There’s been a lot of noise about Google+. First it was the meteoric rise of the new platform and social media types rushed to learn it and get those tips and tricks posts out. Personally I’ve got a love/hate relationship with Google+. On the one hand it’s got the best features of Twitter like immediacy and fast moving conversations with the added plus of being able to direct conversations to channels (Circles) of people who are actually interested in that topic and exclude the ones who could care less. It’s Twitter on steroids. They are also doing an amazing job of listening to what the network wants and adding new features to suit. How cool is that?
Unfortunately the platform has quite a lot of downside too. I’ve noted before that the Google+ Business pages may not be for all brands, some have built their Google+ pages and done quite well, but maybe not well enough to ax that Facebook page just yet. The user interface is getting better but it’s still painful to get in and out unlike sites like Twitter and Facebook which are very manageable through 3rd party apps. Heck, even for this article many of us are confused about the name itself, is it G+, Google Plus, Google + or Google+??? The very fact that the + sign causes SEO problems speaks volumes about Google’s planning on this thing. Oh, and don’t even get me started on the fact that their own browser, Chrome, crashes Google+ regularly unless you disable their implementation of Flash. And STILL, I love it. I don’t use it as much as I’d like to, but every time I do I wish it was easier to use so I would use it more.
With the recent hoo-ha about brands abandoning Google + pages for Pinterest, I reached out to my network to ask some top social media practitioners what they thought. Here’s what they said:
Google+ is full of twists and turns when it comes to evaluating its usefulness. I’m sure many in the search marketing world will echo the sentiment that Google+ participation has initially felt like an obligation because of the potential impact on search visibility.
Search Marketers must know the details to properly advise clients.
Some companies are using Google+ for that reason and others understand that Google+ users do indeed represent their target market and those who influence the target market.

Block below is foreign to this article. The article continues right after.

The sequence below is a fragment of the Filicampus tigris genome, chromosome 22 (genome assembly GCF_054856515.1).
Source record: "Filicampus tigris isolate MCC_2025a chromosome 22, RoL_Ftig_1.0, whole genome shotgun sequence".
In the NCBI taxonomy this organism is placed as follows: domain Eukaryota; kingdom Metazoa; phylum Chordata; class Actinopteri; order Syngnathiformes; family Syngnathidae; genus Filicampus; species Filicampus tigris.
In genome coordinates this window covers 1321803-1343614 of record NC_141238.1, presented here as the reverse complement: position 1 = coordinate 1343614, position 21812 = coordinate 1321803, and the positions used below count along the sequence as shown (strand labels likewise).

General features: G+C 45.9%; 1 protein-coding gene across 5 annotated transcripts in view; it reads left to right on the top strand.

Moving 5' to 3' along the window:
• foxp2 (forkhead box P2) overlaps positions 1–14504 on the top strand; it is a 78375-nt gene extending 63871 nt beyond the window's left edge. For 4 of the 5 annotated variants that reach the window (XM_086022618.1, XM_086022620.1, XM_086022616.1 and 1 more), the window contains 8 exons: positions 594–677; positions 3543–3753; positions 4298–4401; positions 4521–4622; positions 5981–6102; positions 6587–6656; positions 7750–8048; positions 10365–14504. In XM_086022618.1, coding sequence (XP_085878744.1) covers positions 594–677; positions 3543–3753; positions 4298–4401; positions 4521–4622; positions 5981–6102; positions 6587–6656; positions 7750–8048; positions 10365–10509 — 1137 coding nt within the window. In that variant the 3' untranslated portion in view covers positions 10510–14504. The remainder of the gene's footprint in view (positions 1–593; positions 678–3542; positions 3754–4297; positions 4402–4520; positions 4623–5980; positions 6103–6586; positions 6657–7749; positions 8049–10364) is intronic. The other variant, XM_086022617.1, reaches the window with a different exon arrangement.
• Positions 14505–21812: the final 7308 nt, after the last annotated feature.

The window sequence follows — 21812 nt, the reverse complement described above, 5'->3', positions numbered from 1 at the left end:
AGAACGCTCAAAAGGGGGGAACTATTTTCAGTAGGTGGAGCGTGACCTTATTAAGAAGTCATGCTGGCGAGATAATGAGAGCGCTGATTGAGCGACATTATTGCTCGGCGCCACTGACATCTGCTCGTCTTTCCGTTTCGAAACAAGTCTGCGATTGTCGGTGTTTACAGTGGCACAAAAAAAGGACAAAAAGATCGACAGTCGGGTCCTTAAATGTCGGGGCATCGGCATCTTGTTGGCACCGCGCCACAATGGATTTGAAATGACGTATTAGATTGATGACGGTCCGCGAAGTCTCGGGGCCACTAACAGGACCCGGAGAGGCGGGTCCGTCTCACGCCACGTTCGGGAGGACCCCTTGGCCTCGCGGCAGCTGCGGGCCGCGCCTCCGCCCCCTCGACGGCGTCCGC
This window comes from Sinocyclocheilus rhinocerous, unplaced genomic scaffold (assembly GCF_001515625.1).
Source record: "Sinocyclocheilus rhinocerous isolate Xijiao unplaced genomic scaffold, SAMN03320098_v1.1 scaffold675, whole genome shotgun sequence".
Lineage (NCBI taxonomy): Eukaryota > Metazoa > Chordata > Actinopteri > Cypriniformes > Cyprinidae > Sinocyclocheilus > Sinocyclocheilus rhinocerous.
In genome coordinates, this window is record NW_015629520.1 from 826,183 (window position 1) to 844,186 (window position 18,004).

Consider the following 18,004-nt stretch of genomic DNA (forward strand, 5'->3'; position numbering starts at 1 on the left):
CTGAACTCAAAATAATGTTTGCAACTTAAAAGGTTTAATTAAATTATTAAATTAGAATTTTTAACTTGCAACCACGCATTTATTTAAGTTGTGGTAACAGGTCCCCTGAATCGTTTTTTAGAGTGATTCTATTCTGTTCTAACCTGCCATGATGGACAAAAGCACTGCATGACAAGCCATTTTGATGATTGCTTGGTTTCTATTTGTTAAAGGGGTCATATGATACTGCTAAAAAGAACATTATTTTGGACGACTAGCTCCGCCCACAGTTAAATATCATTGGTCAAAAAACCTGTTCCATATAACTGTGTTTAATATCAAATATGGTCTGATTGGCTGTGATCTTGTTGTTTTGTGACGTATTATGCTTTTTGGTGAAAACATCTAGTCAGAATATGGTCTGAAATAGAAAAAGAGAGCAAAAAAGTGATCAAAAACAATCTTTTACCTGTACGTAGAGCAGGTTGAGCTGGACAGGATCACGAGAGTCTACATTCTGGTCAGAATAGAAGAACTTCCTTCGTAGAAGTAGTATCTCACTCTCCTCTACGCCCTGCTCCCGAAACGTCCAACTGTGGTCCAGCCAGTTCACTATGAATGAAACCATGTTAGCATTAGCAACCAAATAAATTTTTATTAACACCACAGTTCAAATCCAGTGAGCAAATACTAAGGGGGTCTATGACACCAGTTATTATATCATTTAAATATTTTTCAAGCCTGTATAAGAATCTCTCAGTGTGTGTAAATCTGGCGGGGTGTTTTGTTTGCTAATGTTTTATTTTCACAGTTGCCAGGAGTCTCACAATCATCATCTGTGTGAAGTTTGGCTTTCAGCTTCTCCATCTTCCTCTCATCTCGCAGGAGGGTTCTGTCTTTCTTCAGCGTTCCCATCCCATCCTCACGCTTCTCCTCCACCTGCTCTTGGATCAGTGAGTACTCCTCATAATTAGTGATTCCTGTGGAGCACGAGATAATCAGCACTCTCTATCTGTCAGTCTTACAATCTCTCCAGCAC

Personally, I find Google+ useful for surfacing content that I don’t find on Twitter or Facebook. The traffic we get from Google+ also sticks longer than other social media referrals.
For brands and marketers deciding on Google+ or any other social site, I think you need to actually research, plan, use and measure in a meaningful way to determine the impact. Awareness, extended reach and building connections with niche influencers as well as longer term indirect impact such as an increase in search visibility are all valuable outcomes from Google+ participation. To me, services like Google+ are tools and tools are only as effective as the skills of the people using them.
Does Google+ have the potential to be a valuable platform for nonprofits or is it just another shiny object to distract nonprofits?
Should your nonprofit do more than simply set up a presence on Google+ and not invest any more time?
What is a productive way to experiment and learn to the answers to these questions without wasting time?
These were the questions that were going through my mind as I listened to a presentation on Google+.
Here’s my best advice for nonprofits that want to create a plan for getting started with a low risk experiment.
So, should business be on Google+ now? Absolutely, but your customers may not be there yet. I tell clients to only build and support social platforms where they find their customers and prospects currently. However, Google+ is a beast of a different color that will have a deep impact on how your business gets found on the world’s biggest search engine for the foreseeable future. Brands need to hedge their bets. You need to be watching and developing your Google+ presence or risk getting lost as the next generation of search passes you by.
Google has already made several announcements signaling their clear intention to integrate Plus content and comments in results. Unlike Facebook or Twitter, Plus is owned by Google. They will use Google+ content and serve it up in search results, and give it preferential ranking like they do now with YouTube results. It is probable-unless the courts are successful making an anti-trust action stick-that Google will exclude Facebook and Twitter results in favor of their platform.
While there is much focus on which social networking site will ultimately reign supreme, it is, to a large extent, a pointless conversation. There are unique strengths and opportunities to each. A critical part of any successful social strategy is an understanding of these unique elements, and tailoring content and engagement with them in mind.For me and millions of others, Google+ has proven to be an incredibly powerful platform for discovery of new and relevant people and brands.
Is it easy to accomplish this? Definitely not, it takes a great deal of planning and hard work – just as it does anywhere online. I hear almost as many people dismissing the possibilities of success on Twitter or Facebook as I do Google+. It’s too early to discount any of them as the social landscape is changing rapidly.
I love the interface and interactivity that Google+ offers. The platform enable threaded, in-depth conversations that other platforms (including Facebook Pages) lack. The conversations on Google+ are more interactive than any I’ve encountered on a Facebook Page or on Twitter.
Google+ is also set up to easily explore and find others for conversation and connection. Google+ has become one of my favorite social media channels for in-depth topical conversation and exploration of ideas and new contacts.
Have you read my book yet? “Social Media Success! – Practical advice and real-world examples for social media” is available on Amazon